Read the article here: https://link.springer.com/article/10.1057/s41301-016-0015-3

Path Dependence in Nebo Plateau: Strategic Partnerships and Rural Poverty Alleviation in South African Small-Scale Irrigation Schemes

GovInn’s Senior Researcher Magalie Bourblanc published together with Raphaëlle Ducrot and Everisto Mapedze the article “Path Dependence in Nebo Plateau: Strategic Partnerships and Rural Poverty Alleviation in South African Small-Scale Irrigation Schemes” in the Journal of Southern African Studies.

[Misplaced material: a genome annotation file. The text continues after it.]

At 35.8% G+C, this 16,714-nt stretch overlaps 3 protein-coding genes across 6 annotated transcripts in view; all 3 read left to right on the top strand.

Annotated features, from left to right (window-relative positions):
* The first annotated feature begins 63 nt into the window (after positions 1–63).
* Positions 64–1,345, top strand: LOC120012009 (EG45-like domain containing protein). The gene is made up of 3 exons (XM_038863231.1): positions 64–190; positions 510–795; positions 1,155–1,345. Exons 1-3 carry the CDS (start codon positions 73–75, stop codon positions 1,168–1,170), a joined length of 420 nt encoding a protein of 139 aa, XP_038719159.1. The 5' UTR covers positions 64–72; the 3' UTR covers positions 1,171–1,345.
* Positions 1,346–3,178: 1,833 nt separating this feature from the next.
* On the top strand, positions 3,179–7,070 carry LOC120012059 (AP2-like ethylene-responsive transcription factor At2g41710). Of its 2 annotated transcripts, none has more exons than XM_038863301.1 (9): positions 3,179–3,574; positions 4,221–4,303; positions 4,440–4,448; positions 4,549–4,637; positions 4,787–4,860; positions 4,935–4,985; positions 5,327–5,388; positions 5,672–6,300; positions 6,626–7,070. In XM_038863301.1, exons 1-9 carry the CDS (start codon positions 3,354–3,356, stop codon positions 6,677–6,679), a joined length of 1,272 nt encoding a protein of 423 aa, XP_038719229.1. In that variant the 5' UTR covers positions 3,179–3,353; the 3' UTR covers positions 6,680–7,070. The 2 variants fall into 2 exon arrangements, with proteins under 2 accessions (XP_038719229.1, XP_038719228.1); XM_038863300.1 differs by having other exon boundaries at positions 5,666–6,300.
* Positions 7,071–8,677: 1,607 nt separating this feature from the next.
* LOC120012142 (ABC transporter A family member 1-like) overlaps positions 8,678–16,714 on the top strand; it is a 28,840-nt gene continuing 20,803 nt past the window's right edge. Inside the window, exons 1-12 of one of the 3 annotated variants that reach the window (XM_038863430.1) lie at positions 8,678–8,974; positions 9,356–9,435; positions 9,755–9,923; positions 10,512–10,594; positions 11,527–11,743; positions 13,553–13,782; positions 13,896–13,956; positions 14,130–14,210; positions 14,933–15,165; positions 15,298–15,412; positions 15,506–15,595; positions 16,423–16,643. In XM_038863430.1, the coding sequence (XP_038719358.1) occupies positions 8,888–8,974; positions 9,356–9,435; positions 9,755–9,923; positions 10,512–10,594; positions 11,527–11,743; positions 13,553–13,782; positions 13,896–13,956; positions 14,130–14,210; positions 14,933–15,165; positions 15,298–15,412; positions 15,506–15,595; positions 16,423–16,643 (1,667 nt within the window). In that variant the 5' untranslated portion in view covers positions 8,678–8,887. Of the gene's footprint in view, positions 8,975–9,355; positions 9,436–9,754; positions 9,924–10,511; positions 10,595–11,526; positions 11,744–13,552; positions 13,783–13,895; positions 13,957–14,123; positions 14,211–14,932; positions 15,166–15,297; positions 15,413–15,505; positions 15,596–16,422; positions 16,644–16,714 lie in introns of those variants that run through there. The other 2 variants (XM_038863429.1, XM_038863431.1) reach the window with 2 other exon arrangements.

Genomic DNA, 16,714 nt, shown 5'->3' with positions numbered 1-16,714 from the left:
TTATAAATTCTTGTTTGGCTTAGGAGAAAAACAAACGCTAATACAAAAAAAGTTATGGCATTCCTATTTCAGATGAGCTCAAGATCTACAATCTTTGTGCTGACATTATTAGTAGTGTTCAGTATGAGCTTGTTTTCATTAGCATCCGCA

To address the challenges associated with under-utilised smallholder irrigation schemes located in former homeland areas in South Africa, strategic partnerships between black farmers and white, established commercial farmers have been implemented by the Limpopo Provincial Department of Agriculture since the 2000s. This article aims to explain the adoption, and then the resilience over time, of this policy instrument, despite its failure to meet its objectives. We first demonstrate that policy instruments rarely result from an objective assessment of the situation at stake, and more often simply recycle previously used policies that were designed in attempts to provide solutions to other scenarios, which may not reflect the same characteristics as the situation currently under investigation. We then argue that the resilience of the particular policy instrument called ‘strategic partnership’ has been ensured thanks to a mechanism of ‘path dependence’ that is derived from previous policy decisions. Indeed, we demonstrate how the legacy of these earlier, primary policy choices makes it difficult to re-evaluate policy decisions favourable to strategic partnerships. Building on neo-institutionalist theories (sociological, historical and rational) that emphasise continuity within public policies, it will be made clear how strategic partnerships ultimately imposed themselves as a foregone policy ‘choice’, despite their disappointing results.